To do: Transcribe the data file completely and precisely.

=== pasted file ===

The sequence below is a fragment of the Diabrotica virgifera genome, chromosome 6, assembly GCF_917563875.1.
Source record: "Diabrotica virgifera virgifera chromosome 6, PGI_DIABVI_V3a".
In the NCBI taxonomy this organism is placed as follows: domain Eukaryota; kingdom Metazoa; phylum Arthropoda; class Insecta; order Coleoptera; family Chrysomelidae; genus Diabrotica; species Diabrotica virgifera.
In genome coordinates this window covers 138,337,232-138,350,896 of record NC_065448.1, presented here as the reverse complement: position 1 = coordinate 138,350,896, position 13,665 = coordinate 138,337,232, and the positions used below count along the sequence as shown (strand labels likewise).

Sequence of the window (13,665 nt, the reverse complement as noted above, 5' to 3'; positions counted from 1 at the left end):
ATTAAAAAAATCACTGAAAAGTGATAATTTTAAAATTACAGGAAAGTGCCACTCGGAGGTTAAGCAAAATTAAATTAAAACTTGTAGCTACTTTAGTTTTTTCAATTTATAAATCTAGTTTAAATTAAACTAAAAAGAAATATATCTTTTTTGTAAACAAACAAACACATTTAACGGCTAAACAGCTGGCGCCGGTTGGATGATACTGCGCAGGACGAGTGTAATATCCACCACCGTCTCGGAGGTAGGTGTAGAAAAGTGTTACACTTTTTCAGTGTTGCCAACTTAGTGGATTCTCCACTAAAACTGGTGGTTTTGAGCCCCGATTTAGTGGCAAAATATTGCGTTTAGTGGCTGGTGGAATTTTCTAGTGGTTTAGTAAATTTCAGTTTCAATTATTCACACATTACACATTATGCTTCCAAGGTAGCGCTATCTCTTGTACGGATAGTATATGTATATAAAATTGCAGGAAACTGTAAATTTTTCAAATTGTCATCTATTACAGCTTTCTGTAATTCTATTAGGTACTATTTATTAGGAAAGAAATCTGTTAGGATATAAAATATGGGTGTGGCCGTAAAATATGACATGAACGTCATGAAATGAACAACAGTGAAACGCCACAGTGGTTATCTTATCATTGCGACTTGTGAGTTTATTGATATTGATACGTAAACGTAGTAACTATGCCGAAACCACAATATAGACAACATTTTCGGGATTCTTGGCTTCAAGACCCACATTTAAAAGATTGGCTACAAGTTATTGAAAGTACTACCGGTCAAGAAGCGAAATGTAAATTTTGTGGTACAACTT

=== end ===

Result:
The sequence below is a fragment of the Diabrotica virgifera genome, chromosome 6, assembly GCF_917563875.1.
Source record: "Diabrotica virgifera virgifera chromosome 6, PGI_DIABVI_V3a".
In the NCBI taxonomy this organism is placed as follows: domain Eukaryota; kingdom Metazoa; phylum Arthropoda; class Insecta; order Coleoptera; family Chrysomelidae; genus Diabrotica; species Diabrotica virgifera.
In genome coordinates this window covers 138,337,232-138,350,896 of record NC_065448.1, presented here as the reverse complement: position 1 = coordinate 138,350,896, position 13,665 = coordinate 138,337,232, and the positions used below count along the sequence as shown (strand labels likewise).

Sequence of the window (13,665 nt, the reverse complement as noted above, 5' to 3'; positions counted from 1 at the left end):
ATTAAAAAAATCACTGAAAAGTGATAATTTTAAAATTACAGGAAAGTGCCACTCGGAGGTTAAGCAAAATTAAATTAAAACTTGTAGCTACTTTAGTTTTTTCAATTTATAAATCTAGTTTAAATTAAACTAAAAAGAAATATATCTTTTTTGTAAACAAACAAACACATTTAACGGCTAAACAGCTGGCGCCGGTTGGATGATACTGCGCAGGACGAGTGTAATATCCACCACCGTCTCGGAGGTAGGTGTAGAAAAGTGTTACACTTTTTCAGTGTTGCCAACTTAGTGGATTCTCCACTAAAACTGGTGGTTTTGAGCCCCGATTTAGTGGCAAAATATTGCGTTTAGTGGCTGGTGGAATTTTCTAGTGGTTTAGTAAATTTCAGTTTCAATTATTCACACATTACACATTATGCTTCCAAGGTAGCGCTATCTCTTGTACGGATAGTATATGTATATAAAATTGCAGGAAACTGTAAATTTTTCAAATTGTCATCTATTACAGCTTTCTGTAATTCTATTAGGTACTATTTATTAGGAAAGAAATCTGTTAGGATATAAAATATGGGTGTGGCCGTAAAATATGACATGAACGTCATGAAATGAACAACAGTGAAACGCCACAGTGGTTATCTTATCATTGCGACTTGTGAGTTTATTGATATTGATACGTAAACGTAGTAACTATGCCGAAACCACAATATAGACAACATTTTCGGGATTCTTGGCTTCAAGACCCACATTTAAAAGATTGGCTACAAGTTATTGAAAGTACTACCGGTCAAGAAGCGAAATGTAAATTTTGTGGTACAACTT